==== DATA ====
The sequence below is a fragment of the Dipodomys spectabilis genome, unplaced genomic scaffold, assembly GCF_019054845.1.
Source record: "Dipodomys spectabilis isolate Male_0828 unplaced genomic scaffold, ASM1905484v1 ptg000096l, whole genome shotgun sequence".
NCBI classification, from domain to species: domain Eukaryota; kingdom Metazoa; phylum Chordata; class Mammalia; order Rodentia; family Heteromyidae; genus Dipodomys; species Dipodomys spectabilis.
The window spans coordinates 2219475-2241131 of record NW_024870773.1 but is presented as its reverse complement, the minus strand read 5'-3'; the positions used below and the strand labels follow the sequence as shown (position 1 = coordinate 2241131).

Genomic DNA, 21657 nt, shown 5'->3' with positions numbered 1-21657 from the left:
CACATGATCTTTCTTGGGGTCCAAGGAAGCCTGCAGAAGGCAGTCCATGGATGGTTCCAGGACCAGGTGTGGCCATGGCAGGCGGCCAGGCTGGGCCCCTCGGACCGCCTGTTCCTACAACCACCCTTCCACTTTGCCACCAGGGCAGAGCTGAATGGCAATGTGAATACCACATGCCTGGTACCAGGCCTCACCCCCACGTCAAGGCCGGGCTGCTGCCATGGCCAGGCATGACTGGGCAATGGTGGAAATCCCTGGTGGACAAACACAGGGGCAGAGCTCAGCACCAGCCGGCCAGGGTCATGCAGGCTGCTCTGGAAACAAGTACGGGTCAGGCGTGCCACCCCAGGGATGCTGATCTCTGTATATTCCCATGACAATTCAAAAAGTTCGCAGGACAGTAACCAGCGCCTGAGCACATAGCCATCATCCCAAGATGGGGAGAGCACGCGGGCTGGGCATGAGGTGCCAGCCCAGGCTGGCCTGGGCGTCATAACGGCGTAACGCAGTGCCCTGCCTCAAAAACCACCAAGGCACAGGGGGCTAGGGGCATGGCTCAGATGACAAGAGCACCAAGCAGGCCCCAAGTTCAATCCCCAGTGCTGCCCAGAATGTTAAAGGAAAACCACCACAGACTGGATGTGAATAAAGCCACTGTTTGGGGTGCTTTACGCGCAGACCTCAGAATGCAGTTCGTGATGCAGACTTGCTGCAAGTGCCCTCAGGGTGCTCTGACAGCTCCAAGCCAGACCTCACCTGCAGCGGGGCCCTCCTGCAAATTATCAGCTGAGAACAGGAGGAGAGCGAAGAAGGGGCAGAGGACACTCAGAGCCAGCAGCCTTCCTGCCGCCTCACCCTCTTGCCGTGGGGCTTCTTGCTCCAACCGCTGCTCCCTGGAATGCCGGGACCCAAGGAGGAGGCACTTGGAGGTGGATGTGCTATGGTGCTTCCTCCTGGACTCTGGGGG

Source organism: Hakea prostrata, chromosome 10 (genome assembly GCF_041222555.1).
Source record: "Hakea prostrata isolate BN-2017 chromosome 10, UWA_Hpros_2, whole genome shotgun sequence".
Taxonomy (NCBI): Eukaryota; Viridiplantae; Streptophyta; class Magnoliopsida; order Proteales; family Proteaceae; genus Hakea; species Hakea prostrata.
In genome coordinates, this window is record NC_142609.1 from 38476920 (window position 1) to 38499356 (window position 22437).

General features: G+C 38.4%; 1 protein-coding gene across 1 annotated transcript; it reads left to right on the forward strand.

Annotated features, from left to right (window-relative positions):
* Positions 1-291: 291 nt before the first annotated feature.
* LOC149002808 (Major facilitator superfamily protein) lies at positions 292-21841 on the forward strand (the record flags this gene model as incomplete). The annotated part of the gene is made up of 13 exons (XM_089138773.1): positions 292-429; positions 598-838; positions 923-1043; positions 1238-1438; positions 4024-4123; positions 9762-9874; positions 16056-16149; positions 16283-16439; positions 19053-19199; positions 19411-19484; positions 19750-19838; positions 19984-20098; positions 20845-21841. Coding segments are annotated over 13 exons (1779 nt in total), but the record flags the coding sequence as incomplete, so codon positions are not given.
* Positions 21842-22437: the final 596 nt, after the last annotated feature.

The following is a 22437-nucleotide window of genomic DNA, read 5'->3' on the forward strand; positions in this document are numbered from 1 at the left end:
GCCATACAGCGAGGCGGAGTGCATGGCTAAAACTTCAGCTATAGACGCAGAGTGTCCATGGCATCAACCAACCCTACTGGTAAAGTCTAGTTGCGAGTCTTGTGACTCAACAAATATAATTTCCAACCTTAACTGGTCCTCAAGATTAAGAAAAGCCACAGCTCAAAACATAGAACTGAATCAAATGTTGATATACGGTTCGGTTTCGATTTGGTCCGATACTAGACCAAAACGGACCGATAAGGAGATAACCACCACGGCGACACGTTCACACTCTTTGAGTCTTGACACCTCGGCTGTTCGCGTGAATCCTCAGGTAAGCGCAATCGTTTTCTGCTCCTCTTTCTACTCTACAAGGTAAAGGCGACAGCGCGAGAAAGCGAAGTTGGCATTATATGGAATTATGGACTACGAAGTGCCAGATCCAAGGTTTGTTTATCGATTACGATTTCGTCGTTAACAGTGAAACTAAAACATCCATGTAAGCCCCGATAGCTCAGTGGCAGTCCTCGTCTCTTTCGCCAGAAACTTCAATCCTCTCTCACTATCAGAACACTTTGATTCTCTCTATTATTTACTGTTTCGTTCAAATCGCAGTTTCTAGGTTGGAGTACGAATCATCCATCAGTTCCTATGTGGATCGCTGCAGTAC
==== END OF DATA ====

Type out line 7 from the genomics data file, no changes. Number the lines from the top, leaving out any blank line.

Source organism: Hakea prostrata, chromosome 10 (genome assembly GCF_041222555.1).